Aygul was scared with all of what she heard. She asked,” Aty, grand pa, how do you know all about this?” Her grand pa smiled and started telling Aygul about the time when he visited a museum in Urumchi before he moved back to Kyrgyzstan . He said, “Even I was not born yet. When my father was a young man at the end of 1860’s, the Russians came to our beautiful country and forced us to bow our heads to them. Though there was a quite a bit of resistance, we did not have the means of fighting with the Russians. The only way we could stay out of enslavement was if we had gone to the other side of the mountains. In the east, at East Turkistan , the postures were nice. The people were free. We could run our horses as much as we wanted with out loosing our pride.  Aygul loved horses, so she was interested especially in this part of the story. She asked if there were trees and rivers too at where those meadows were. The grand father gazed in to the eyes of his grand daughter. “ No, my little pasha”, (In Central Asia “pasha” is a title given to noble women) he said with a smile. The Kazaks ran away from the Russians too, and they moved to the northern skirts of the Tengri Dag. Where they lived, there were tall trees older than my great grand father. The meadows were green and there were lots of waterfalls and lakes where the horses could hop on the stones and play in water in the heat of the summer.” Timur had heard of the Kazaks in the school. He wanted to show his grand father that he was learning a lot in the school. Talking to his sister, he said,” Kazaks speak Russian..” but before he could finish his statement, the heart broken grand pa held the hand of Timur. He had a worried look on his face. Aygul thought he was angry. Timur thought grand pa was sad. They were anxious to hear why their beloved Aty was  now looking away from them, gazing into the dim light and whispering to him self,” Kazaks, Kyrgyz and all our brothers and sisters of Turkish tribes from the Ural to the Altay Mountains have their own language. Chinese on one side and the Russians on the other side have been assimilating us. Some times a child can not understand what her mother is saying. They have changed our alphabets so many times in the last sixty years that three generations in the family can not read each other’s books. Timur was only seven years old. He did not understand why this was so bad. He still wanted to hear about his grand pa’s meadows on the other side of the mountain. The old man started talking. It felt like if his hands were not anchored in the hands of his grand children, he could fly in time and get lost in time tunnel. “The road from our postures here climbs up to 4200 meter above sea level. As the road gets steeper and meanders through the mountains, the snow covered peaks of the hills lined one after another, look like they are holding each others shoulders and doing a dance around us in a circle. You wonder if you will be caught in the middle, and will never be able to get out. But there is always a way out, only to find your self in the middle of another circle of mountains. The lake at the peak of the pass, Catigol, (The Roof Lake) looks like it sits on the roof of the earth. Yaks play around the lake and eat the little grass they can find with difficulty. Once you start descending to the East side of the Torugard pass, the mountains change color from purple and gray colors of Tengri Dag to reds and green and dark browns of the Kunlu dag. Our new yurt was in the meadows of these colorful mountains. ( Yurt means the round, felt house. Yurt also means where your house is –home land) We fetched our water from the big river which had a bad temper. When the snow in the mountains melted, it wanted to sweep away every thing that came in its way. We were not allowed to let our horses get close to the water unless we were riding on them. “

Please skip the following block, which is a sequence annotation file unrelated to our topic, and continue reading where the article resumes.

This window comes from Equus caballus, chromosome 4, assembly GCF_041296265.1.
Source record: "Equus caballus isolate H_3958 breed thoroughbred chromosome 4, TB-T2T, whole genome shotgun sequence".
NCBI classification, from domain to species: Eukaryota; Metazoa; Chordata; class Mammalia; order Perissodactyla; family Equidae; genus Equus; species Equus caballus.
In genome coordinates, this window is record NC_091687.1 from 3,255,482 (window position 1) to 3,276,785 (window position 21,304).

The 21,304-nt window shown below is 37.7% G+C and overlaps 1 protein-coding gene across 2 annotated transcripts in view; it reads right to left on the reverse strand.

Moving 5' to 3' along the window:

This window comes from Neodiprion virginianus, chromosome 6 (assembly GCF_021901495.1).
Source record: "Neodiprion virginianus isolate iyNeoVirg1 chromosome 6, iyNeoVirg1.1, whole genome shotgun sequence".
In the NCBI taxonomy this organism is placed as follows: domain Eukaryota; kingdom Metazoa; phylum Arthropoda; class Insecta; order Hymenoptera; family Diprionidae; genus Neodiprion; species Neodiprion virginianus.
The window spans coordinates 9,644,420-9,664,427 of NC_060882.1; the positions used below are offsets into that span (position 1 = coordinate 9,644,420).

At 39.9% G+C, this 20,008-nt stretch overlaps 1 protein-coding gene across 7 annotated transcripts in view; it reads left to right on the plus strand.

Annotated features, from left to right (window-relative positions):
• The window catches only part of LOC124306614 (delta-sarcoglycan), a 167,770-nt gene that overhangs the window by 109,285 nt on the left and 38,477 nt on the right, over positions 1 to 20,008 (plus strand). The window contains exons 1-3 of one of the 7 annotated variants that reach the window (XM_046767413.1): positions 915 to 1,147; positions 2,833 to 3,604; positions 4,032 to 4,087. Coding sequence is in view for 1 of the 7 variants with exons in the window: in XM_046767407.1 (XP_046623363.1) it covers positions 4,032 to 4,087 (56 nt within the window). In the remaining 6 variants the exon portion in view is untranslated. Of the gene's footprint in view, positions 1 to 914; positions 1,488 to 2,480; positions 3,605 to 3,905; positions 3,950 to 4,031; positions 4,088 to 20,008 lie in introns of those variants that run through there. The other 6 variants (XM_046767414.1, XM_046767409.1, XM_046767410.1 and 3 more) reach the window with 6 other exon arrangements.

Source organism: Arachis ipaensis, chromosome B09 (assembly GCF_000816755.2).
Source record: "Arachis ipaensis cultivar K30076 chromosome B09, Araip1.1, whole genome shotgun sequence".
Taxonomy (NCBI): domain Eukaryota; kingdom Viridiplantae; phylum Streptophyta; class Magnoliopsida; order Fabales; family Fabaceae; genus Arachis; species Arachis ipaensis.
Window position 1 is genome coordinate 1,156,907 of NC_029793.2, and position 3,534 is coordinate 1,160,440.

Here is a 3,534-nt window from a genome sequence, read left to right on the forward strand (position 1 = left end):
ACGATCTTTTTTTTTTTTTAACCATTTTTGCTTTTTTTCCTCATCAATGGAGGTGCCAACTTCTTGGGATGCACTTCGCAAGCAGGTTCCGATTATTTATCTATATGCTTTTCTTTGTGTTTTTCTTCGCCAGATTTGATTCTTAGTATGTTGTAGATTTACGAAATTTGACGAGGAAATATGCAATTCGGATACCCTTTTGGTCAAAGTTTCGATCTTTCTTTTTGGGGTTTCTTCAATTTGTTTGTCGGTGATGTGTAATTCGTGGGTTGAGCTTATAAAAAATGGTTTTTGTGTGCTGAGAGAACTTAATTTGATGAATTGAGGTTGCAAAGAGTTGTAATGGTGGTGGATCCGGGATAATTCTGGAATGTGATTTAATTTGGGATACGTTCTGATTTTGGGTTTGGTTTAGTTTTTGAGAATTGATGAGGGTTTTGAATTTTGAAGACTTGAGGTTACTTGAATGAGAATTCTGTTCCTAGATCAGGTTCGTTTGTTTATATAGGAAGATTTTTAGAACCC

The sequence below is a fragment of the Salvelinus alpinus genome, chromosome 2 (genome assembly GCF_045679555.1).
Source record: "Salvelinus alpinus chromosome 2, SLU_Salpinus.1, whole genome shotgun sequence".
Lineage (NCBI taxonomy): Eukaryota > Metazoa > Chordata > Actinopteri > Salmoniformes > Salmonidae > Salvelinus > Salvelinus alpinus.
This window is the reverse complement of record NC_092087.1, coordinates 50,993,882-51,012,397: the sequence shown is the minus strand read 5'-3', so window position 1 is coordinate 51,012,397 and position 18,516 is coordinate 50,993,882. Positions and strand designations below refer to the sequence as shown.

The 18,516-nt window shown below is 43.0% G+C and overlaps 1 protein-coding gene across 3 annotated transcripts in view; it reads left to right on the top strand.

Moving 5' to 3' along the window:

The children knew that they should not ask questions when grand pa was talking, but Timur was very impatient. His beautiful eyes were pleading for grand pa to tell more about how he went to Urumchi to learn about the merchants in the desert on the Silk Road . The grand pa closed his eyes momentarily to picture his childhood remembering how he had to spend hours on his donkey pulling the wet felt. After his mother sheered the sheep, she would clean and card the wool carefully so there were no impurities left. Then, she would fluff it and lay the colored wool as the  pattern on top of foot high fluffy wool. She then would carefully roll the wool  around a long stick. The stick was as thick as his father’s wrist. Once the wool to be felted was wrapped around the stick, she would tie the stick from two ends to the back of a donkey. His job was to run the donkey up and down the gorge at least two miles each way back and forth for hours. The bumpier the road was, the better it was for the felt. By the end of the day, when both the donkey and he were exhausted, the felt rolled on the stick would be ready to be unrolled and be used as  a bed, saddle, cradle, shoes or yurt coverings . They could use the felt even as a door.